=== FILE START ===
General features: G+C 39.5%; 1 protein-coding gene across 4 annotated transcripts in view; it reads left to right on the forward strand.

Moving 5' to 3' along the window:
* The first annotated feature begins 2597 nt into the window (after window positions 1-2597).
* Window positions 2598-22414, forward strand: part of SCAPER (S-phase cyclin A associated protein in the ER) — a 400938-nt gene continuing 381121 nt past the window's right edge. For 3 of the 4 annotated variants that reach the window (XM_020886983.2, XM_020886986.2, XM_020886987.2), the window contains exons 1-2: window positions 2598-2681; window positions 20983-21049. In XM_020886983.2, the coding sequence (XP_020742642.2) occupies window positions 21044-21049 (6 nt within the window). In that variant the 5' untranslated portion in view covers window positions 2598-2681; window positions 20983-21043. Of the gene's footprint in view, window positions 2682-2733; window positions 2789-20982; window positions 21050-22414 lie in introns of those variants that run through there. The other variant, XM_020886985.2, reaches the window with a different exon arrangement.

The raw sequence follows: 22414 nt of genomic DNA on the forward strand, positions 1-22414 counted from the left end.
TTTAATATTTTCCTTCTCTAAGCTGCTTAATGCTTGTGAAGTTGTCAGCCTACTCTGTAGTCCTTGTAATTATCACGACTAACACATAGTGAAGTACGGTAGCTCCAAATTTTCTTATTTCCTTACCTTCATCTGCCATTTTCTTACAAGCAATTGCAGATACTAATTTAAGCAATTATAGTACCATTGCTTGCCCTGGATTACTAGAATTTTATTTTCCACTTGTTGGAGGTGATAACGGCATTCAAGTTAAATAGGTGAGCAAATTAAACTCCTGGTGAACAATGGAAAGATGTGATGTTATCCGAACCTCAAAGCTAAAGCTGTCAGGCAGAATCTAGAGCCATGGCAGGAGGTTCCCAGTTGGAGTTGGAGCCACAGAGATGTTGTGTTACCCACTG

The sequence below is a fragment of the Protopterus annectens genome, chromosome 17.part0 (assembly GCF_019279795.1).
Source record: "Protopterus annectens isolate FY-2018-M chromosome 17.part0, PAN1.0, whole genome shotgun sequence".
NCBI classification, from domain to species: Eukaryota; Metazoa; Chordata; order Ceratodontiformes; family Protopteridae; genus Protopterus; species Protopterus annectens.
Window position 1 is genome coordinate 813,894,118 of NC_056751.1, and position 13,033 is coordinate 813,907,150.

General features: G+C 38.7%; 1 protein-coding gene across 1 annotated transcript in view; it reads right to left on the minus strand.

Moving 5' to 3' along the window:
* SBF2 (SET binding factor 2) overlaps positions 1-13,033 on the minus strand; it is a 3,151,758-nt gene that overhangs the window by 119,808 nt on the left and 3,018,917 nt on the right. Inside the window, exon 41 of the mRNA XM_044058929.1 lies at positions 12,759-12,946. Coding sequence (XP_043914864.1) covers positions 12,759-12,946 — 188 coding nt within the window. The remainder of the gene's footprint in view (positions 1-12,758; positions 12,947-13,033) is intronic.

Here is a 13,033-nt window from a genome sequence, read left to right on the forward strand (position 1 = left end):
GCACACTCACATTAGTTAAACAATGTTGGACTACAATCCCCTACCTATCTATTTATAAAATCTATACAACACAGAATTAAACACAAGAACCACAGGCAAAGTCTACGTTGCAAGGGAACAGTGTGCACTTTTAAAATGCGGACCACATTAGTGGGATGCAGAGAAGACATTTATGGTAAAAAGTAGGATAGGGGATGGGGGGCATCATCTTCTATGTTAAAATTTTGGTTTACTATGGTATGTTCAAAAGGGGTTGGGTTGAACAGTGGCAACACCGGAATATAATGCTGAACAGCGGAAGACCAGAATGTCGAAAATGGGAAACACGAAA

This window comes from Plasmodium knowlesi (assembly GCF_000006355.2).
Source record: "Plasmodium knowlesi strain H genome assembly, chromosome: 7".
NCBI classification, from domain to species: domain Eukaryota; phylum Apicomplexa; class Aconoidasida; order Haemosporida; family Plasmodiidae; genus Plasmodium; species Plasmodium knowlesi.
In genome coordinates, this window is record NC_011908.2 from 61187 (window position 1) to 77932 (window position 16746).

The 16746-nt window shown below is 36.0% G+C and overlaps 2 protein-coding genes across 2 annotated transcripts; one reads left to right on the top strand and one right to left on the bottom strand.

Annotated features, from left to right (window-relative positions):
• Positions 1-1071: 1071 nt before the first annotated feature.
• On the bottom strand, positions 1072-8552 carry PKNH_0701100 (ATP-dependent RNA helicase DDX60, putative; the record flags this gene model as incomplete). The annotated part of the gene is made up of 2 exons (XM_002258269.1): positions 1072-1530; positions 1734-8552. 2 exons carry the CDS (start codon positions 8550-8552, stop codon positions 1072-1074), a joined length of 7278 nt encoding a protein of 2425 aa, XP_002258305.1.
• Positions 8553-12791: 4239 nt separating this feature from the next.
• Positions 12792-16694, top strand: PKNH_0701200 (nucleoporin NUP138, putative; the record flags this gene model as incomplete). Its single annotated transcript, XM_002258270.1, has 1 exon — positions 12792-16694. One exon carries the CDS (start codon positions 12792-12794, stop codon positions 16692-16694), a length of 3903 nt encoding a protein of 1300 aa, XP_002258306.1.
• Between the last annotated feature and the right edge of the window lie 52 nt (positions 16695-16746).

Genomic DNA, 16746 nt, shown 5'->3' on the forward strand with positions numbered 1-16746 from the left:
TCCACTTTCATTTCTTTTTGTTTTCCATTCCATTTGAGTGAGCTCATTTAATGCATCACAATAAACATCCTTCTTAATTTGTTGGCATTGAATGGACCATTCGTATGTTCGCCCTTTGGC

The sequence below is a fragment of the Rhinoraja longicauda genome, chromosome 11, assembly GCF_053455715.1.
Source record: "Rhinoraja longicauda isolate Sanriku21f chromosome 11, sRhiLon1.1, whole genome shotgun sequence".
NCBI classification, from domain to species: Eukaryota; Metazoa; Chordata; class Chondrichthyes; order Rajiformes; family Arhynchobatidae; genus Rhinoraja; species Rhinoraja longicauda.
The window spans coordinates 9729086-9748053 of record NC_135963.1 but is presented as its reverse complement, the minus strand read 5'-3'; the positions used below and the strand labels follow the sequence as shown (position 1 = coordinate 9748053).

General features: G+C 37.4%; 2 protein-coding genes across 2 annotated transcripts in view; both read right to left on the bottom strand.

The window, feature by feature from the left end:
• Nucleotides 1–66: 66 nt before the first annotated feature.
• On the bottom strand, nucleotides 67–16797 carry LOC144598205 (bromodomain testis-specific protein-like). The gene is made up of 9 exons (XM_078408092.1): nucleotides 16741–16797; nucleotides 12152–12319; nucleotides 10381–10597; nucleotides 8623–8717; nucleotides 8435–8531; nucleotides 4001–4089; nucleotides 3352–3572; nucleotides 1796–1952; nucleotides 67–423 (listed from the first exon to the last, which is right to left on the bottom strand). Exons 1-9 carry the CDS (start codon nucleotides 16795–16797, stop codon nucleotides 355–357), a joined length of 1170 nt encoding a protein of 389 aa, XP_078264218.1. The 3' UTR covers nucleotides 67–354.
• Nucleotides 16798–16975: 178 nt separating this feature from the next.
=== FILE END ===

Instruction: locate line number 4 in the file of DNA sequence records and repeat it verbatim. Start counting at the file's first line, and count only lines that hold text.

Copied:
* Window positions 2598-22414, forward strand: part of SCAPER (S-phase cyclin A associated protein in the ER) — a 400938-nt gene continuing 381121 nt past the window's right edge. For 3 of the 4 annotated variants that reach the window (XM_020886983.2, XM_020886986.2, XM_020886987.2), the window contains exons 1-2: window positions 2598-2681; window positions 20983-21049. In XM_020886983.2, the coding sequence (XP_020742642.2) occupies window positions 21044-21049 (6 nt within the window). In that variant the 5' untranslated portion in view covers window positions 2598-2681; window positions 20983-21043. Of the gene's footprint in view, window positions 2682-2733; window positions 2789-20982; window positions 21050-22414 lie in introns of those variants that run through there. The other variant, XM_020886985.2, reaches the window with a different exon arrangement.